Integrin and syndecan binding peptide-conjugated alginate hydrogel for modulation of nucleus pulposus cell phenotype

Xiaohong Tan, Era Jain, Marcos N. Barcellona, Evan Morris, Sydney Neal, Munish C. Gupta, Jacob M. Buchowski, Michael Kelly, Lori A. Setton, Nathaniel Huebsch

Research output: Contribution to journalArticlepeer-review

22 Scopus citations


Biomaterial based strategies have been widely explored to preserve and restore the juvenile phenotype of cells of the nucleus pulposus (NP) in degenerated intervertebral discs (IVD). With aging and maturation, NP cells lose their ability to produce necessary extracellular matrix and proteoglycans, accelerating disc degeneration. Previous studies have shown that integrin or syndecan binding peptide motifs from laminin can induce NP cells from degenerative human discs to re-express juvenile NP-specific cell phenotype and biosynthetic activity. Here, we engineered alginate hydrogels to present integrin- and syndecan-binding peptides alone or in combination (cyclic RGD and AG73, respectively) to introduce bioactive features into the alginate gels. We demonstrated human NP cells cultured upon and within alginate hydrogels presented with cRGD and AG73 peptides exhibited higher cell viability, biosynthetic activity, and NP-specific protein expression over alginate alone. Moreover, the combination of the two peptide motifs elicited markers of the NP-specific cell phenotype, including N-Cadherin, despite differences in cell morphology and multicellular cluster formation between 2D and 3D cultures. These results represent a promising step toward understanding how distinct adhesive peptides can be combined to guide NP cell fate. In the future, these insights may be useful to rationally design hydrogels for NP cell-transplantation based therapies for IVD degeneration.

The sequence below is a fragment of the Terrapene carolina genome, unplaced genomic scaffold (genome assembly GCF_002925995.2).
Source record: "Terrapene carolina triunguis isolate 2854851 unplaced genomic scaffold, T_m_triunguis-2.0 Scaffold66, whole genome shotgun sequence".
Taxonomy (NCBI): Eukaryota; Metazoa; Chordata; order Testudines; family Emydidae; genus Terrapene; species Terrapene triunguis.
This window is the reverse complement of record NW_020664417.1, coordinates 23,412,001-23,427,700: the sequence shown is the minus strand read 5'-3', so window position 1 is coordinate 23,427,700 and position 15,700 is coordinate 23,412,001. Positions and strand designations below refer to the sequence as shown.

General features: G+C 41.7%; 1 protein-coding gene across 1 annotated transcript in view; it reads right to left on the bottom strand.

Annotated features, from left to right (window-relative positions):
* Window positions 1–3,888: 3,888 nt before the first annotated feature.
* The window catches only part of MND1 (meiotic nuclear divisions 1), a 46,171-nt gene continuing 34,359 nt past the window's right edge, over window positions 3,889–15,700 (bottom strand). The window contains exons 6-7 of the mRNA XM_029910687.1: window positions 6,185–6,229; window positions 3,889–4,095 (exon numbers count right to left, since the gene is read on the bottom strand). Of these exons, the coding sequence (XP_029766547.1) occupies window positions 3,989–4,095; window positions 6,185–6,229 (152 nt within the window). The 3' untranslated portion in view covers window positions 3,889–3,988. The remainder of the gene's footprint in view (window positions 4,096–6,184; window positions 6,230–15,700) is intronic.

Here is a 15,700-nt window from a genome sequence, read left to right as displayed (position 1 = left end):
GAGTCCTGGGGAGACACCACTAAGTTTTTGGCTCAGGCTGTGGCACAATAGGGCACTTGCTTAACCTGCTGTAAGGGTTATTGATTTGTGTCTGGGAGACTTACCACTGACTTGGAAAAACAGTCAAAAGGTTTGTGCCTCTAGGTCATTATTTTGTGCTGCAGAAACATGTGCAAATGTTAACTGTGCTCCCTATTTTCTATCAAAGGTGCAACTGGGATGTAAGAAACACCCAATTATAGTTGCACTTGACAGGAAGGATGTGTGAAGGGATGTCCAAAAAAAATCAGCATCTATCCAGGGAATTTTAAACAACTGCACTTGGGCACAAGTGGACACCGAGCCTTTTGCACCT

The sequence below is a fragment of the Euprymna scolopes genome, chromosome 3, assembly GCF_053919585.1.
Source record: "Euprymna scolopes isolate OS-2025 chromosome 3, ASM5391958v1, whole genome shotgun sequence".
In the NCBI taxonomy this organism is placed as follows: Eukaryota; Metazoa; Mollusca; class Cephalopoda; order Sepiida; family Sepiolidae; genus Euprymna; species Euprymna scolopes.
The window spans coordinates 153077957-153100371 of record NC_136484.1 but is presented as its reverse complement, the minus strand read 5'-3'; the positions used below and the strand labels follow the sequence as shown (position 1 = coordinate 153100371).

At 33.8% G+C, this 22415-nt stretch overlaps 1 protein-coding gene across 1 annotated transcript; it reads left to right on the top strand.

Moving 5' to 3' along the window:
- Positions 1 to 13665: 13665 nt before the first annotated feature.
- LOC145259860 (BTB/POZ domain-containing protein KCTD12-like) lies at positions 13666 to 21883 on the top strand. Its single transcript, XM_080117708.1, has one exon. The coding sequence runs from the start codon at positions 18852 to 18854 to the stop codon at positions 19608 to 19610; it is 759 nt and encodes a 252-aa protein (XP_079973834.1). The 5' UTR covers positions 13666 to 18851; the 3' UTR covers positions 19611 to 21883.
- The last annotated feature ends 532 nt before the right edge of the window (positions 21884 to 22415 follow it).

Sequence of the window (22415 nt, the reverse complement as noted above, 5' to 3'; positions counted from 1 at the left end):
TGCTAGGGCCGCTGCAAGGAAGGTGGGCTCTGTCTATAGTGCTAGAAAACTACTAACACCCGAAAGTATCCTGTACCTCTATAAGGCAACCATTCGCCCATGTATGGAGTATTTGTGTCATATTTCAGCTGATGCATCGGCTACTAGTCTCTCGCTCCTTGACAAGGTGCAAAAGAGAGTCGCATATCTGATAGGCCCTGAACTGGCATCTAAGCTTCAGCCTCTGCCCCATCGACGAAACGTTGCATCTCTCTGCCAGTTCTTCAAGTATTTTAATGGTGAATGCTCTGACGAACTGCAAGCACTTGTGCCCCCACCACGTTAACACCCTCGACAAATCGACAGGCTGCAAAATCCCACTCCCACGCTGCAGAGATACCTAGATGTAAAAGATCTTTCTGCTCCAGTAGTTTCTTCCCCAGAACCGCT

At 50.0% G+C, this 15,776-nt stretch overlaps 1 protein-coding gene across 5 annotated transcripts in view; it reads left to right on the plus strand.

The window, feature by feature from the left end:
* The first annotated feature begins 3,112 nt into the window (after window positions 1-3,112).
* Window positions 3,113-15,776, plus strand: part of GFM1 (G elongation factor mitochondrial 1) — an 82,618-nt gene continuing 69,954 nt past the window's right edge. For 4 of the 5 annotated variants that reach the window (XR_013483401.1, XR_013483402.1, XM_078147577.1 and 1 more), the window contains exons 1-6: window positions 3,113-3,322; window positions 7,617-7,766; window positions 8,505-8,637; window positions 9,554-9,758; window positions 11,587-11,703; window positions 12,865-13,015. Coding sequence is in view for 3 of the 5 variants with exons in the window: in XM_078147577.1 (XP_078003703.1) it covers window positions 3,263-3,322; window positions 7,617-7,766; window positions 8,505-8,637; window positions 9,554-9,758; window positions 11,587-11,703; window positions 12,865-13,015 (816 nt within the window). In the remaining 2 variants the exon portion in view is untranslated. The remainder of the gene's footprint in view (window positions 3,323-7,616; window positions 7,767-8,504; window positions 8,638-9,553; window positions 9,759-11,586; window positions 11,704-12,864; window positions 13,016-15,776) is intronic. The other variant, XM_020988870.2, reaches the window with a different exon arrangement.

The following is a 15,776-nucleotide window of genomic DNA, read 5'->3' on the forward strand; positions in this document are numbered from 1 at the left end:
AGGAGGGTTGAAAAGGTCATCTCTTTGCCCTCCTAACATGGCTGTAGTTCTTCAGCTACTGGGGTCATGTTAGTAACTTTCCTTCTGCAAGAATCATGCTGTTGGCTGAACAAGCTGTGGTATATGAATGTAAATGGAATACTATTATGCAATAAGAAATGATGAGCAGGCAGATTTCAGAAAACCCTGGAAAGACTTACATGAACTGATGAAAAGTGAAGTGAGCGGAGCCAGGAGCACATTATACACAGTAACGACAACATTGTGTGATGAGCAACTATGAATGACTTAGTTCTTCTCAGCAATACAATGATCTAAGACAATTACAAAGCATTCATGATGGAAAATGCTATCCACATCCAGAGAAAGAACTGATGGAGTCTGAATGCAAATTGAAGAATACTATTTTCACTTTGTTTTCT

Original languageEnglish (US)
Article number121113
StatePublished - Oct 2021
Externally publishedYes


  • Cell therapy
  • Disc degeneration
  • Intervertebral disc
  • Laminin-mimetic peptides
  • Ligand presentation
  • Microenvironment

ASJC Scopus subject areas

  • Biophysics
  • Bioengineering
  • Ceramics and Composites
  • Biomaterials
  • Mechanics of Materials


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